NEW YORK — It’s a remarkable Armenian village somewhere in Iraq with about 200 to 500 people. And it is surviving through courage, faith, fortitude and about 22 dedicated men against the massive force of the Islamic State. Its name, Havresc, translates to big revenge, and its history dates back to 1915, when survivors of the Genocide constructed it.
On Thursday, December 8, the Zohrab Information Center hosted David Ritter, who has spent months in the village, who presented his documentary titled, “Havresc, Stand on Courage,” to a large audience, detailing the daily struggles of Armenian and Assyrian Christian Iraqis and the village they have built on the edge of ISIS-controlled territory.
Ritter was introduced by the Zohrab Center’s executive director, the Very Rev. Daniel Findikyan, who related that this issue “transcends ethnic interests. One doesn’t have to be Armenian to care about others.”
Before showing the film, Ritter who is not Armenian, commented that he was “filled with rage at the plight of the Christians, not about ethnicity,” he said, and praised the leader of the 22 soldiers, Murad Vartanian, whom he called “one of the most amazing men I have ever met, a man of conviction, courage, tenacity, and also a poet and an artist, a natural born leader.”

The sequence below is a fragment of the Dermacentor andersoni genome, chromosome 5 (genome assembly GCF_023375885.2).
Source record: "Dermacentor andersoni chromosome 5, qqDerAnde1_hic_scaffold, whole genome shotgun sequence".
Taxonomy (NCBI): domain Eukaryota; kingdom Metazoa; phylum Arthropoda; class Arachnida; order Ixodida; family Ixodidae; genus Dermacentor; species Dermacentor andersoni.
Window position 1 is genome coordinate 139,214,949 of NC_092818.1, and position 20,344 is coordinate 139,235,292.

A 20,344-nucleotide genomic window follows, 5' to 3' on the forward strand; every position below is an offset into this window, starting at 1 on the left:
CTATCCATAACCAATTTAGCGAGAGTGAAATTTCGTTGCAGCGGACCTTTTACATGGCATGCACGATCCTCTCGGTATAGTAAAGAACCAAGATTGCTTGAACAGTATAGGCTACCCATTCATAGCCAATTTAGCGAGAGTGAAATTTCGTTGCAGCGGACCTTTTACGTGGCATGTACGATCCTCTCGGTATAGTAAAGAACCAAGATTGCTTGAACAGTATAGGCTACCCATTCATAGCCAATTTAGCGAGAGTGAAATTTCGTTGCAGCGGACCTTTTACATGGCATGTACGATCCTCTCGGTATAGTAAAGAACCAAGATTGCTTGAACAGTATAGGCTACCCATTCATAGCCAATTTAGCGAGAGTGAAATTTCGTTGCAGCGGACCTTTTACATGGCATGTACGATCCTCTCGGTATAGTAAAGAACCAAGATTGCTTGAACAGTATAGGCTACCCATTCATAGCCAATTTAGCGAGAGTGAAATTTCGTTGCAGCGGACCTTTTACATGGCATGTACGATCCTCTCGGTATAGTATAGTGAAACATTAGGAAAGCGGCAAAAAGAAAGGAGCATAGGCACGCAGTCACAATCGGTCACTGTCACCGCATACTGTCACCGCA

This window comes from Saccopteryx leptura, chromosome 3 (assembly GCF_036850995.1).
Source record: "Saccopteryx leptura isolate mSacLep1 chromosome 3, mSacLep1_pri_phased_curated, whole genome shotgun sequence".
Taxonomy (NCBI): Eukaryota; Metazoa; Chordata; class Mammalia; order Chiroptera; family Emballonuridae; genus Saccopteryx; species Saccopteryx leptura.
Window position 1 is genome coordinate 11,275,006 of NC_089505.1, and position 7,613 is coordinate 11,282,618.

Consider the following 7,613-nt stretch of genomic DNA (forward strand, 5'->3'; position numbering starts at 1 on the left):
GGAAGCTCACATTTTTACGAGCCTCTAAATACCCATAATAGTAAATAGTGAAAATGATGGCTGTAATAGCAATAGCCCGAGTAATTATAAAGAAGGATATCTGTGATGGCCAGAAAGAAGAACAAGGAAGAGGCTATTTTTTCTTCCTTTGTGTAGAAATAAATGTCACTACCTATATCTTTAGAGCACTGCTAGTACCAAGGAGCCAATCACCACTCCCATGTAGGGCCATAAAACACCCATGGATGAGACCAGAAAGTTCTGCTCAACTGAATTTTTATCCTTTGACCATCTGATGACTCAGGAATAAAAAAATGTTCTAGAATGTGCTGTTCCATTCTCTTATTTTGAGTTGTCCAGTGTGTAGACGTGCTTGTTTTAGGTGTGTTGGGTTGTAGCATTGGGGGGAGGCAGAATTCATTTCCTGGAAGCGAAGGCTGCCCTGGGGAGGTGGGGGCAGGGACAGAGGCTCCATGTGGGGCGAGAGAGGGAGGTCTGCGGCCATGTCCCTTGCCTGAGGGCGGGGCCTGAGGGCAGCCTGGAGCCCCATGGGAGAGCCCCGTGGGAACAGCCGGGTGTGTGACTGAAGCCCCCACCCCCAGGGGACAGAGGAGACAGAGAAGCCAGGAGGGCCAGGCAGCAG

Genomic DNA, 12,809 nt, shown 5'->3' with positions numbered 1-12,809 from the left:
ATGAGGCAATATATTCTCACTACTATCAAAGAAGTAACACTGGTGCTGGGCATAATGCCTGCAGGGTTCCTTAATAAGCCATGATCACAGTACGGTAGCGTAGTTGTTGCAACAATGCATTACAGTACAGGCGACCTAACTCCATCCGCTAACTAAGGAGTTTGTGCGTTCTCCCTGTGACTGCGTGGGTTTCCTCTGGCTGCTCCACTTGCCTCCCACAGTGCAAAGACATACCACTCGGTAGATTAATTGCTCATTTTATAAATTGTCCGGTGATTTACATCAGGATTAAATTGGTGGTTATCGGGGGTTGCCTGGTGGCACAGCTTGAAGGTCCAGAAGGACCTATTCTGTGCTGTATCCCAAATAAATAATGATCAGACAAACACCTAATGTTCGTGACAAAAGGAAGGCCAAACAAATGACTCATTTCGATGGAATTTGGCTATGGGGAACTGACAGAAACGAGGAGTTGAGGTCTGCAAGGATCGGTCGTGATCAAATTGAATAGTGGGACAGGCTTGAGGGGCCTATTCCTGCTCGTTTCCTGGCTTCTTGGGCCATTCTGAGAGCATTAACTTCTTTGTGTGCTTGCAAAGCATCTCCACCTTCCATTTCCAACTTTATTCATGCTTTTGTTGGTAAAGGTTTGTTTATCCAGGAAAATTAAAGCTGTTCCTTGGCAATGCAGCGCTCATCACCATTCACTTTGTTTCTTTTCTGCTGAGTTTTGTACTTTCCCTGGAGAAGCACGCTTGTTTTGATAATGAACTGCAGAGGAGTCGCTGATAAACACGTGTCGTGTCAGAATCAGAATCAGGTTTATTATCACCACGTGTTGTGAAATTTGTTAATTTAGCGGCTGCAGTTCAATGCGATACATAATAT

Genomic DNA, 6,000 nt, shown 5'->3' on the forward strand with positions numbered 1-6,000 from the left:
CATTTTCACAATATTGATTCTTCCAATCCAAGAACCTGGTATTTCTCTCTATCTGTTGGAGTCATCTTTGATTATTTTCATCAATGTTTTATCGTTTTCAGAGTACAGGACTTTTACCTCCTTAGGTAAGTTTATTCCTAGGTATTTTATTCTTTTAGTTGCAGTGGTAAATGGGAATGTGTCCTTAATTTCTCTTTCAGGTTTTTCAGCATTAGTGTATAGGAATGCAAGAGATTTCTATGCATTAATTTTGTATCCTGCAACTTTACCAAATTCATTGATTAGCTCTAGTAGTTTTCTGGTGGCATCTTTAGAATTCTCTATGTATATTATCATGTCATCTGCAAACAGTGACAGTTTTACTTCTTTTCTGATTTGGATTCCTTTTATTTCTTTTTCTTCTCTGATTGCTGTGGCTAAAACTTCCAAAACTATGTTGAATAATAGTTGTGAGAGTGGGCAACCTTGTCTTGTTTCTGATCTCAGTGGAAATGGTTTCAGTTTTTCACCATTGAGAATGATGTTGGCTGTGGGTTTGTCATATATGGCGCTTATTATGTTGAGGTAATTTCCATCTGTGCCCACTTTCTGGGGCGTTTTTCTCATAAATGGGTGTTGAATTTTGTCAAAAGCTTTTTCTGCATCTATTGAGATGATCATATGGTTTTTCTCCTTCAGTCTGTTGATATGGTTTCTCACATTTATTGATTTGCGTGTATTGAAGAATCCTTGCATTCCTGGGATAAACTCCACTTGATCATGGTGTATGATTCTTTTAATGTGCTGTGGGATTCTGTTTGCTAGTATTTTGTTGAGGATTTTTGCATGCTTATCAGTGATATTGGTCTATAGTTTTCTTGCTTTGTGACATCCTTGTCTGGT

The documentary detailed the history of the Genocide with disturbing graphic images of death and destruction. It was a group of survivors from that tragedy that went to Iraq and built villages, including the mostly agricultural village of Havresc. In time, other persecuted Christians — Assyrians and Yezidis — also settled there. In 1975, many Christian villages were destroyed, including Havresc, with the villagers fleeing. One of the only buildings that remained were the ruins of the original school.
In 2006, many of the people of Havresc returned, and decided to rebuild their homes, churches and schools. Armenians also came from abroad and helped in the construction. Vartanian, who was originally born in the village, led the effort, and with other villagers created a communal system where goods are shared. They also erected a monument to the victims of the Genocide.